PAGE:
Course provides skill development for arborist apprentices related to tree felling and field skills associated with working outside. Competencies include specialized knots and equipment used in rigging applications, making aerial pruning cuts in accordance with tree care standards, tree felling and field work associated with the occupation. Key concepts and safety related to wood under tension will be introduced in this course.

Plant Health Care Treatments & Shrub Identification 3 for Arborist Apprentices
Apprentices will explore plant health care management by examining treatment options and prescriptions. Course learning outcomes will examine PHC options, examine integrated pest management; and build skills handling chemicals, operating equipment and applying treatments. Course will compare specialized equipment used by arborists for plant health care. The course will also explore amending soils and responding to tree damage from construction. Integrated vegetation management standards will be reviewed. Additional tree and shrub disorders will be identified and diagnosed. The third of three tree and shrub identification courses will focus on identifying both evergreen and deciduous woody shrubs in the field. Apprentices must already possess their State applicator’s license before taking this course.

Leadership in Tree Care Operations, Communication Skills, and a Capstone Project
Arborist apprentices will prepare for post-apprenticeship work duties and examine key job duties and tasks associated with tree care operations, communications, planning, and leadership. Course learning outcomes include conducting job briefings, training others, setting up job sites, managing resources, reporting work performed and applying communication and interpersonal skills to various situations. Apprentices will build skills interpreting written work orders/plans, and applying leadership skills to solve problems. A capstone skill-based project is optional – for example plan a tree cabling project for a given situation/scenario which aligns with the ISA tree climber specialist certification.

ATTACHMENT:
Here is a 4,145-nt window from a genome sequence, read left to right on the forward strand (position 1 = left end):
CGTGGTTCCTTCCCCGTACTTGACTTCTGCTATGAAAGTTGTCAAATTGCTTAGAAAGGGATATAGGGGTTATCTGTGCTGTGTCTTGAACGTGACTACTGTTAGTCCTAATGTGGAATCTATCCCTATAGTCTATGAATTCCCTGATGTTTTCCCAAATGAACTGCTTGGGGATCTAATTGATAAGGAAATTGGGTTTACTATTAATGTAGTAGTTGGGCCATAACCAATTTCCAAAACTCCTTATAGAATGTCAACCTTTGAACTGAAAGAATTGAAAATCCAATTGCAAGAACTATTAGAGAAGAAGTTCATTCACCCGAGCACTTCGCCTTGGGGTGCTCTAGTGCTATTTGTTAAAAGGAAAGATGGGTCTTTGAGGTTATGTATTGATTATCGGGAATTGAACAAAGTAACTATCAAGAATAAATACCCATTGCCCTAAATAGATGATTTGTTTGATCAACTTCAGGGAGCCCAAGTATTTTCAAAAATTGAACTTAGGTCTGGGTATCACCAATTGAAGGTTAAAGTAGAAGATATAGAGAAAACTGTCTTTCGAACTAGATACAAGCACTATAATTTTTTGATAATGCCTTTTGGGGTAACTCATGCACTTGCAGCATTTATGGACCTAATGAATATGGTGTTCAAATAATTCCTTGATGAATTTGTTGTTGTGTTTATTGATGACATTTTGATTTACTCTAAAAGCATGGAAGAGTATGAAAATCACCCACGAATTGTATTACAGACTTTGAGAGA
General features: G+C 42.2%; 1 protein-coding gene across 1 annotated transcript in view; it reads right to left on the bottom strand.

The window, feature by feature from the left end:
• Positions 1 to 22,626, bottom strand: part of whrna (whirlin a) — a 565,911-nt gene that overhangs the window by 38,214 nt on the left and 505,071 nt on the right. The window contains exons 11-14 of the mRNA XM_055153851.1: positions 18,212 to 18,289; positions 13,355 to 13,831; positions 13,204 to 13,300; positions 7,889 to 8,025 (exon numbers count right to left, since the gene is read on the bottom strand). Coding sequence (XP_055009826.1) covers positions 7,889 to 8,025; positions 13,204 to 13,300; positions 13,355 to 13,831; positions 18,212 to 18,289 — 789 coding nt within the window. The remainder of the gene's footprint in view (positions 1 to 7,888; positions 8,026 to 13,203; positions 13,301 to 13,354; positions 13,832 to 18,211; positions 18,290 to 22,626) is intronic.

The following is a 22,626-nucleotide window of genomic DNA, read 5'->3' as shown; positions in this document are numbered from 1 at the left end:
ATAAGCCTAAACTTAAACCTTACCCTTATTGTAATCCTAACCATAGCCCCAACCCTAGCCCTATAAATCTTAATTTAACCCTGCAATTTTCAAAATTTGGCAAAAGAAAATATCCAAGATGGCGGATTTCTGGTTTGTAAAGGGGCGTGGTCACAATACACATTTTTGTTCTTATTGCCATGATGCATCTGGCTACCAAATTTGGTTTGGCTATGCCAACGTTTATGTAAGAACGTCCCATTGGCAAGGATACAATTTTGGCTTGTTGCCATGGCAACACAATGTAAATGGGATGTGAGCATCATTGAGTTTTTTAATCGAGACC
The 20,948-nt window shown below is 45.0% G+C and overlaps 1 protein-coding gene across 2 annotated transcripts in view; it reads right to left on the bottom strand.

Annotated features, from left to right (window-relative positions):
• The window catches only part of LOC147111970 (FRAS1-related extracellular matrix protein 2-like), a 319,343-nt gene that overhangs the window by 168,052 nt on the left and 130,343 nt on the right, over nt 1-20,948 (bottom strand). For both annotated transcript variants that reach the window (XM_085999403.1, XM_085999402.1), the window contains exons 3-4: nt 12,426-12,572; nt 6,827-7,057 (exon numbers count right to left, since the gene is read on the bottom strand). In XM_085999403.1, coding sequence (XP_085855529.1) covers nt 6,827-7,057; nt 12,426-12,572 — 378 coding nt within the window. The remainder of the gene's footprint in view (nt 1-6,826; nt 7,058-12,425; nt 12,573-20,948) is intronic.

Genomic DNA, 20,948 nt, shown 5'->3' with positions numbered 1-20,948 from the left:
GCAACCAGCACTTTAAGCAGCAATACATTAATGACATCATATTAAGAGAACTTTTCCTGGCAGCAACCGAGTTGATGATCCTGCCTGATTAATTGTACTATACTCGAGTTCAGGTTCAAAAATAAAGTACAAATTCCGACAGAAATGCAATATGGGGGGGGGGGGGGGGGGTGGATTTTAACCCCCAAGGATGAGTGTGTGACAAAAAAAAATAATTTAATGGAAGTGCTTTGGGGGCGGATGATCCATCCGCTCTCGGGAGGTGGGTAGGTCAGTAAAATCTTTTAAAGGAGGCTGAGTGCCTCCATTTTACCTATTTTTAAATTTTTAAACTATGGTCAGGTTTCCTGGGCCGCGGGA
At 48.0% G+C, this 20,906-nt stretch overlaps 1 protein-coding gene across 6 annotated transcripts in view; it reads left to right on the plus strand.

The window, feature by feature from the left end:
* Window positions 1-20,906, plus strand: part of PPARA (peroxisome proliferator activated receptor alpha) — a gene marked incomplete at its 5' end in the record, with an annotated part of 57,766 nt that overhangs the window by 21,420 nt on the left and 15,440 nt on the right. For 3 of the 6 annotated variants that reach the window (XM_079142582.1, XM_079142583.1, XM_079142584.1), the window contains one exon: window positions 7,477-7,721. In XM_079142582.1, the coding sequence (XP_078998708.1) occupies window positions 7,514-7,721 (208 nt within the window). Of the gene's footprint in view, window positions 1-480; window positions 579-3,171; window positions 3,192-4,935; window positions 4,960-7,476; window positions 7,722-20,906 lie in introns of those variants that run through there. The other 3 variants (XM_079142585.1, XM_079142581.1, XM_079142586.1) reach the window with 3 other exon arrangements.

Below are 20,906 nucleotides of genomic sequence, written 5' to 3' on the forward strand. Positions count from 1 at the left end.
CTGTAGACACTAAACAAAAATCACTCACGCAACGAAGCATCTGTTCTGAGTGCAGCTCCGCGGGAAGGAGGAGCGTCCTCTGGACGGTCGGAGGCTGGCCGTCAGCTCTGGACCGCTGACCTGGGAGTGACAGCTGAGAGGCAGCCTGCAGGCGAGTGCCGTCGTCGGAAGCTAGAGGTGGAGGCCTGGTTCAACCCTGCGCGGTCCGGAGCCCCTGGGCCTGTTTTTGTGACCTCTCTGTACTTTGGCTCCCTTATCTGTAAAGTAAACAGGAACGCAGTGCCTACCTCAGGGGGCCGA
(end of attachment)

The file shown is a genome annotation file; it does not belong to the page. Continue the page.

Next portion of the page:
Transition to Trainer: Your Role as a Journeyworker
You have already learned to use the tools of your chosen trade. In this workshop you will be introduced to a new set of basic tools – the tools of a jobsite trainer. You will explore the skills that are necessary to be an effective trainer, discover how to deliver hands-on training and examine the process for giving useful feedback.

If you meet the following basic qualifications, we want to hear from you!

  • Be 18 years of age or older
  • Have a high school diploma, General Educational Development (GED) or equivalent (recommended)
  • Have a valid driver’s license or the ability to get one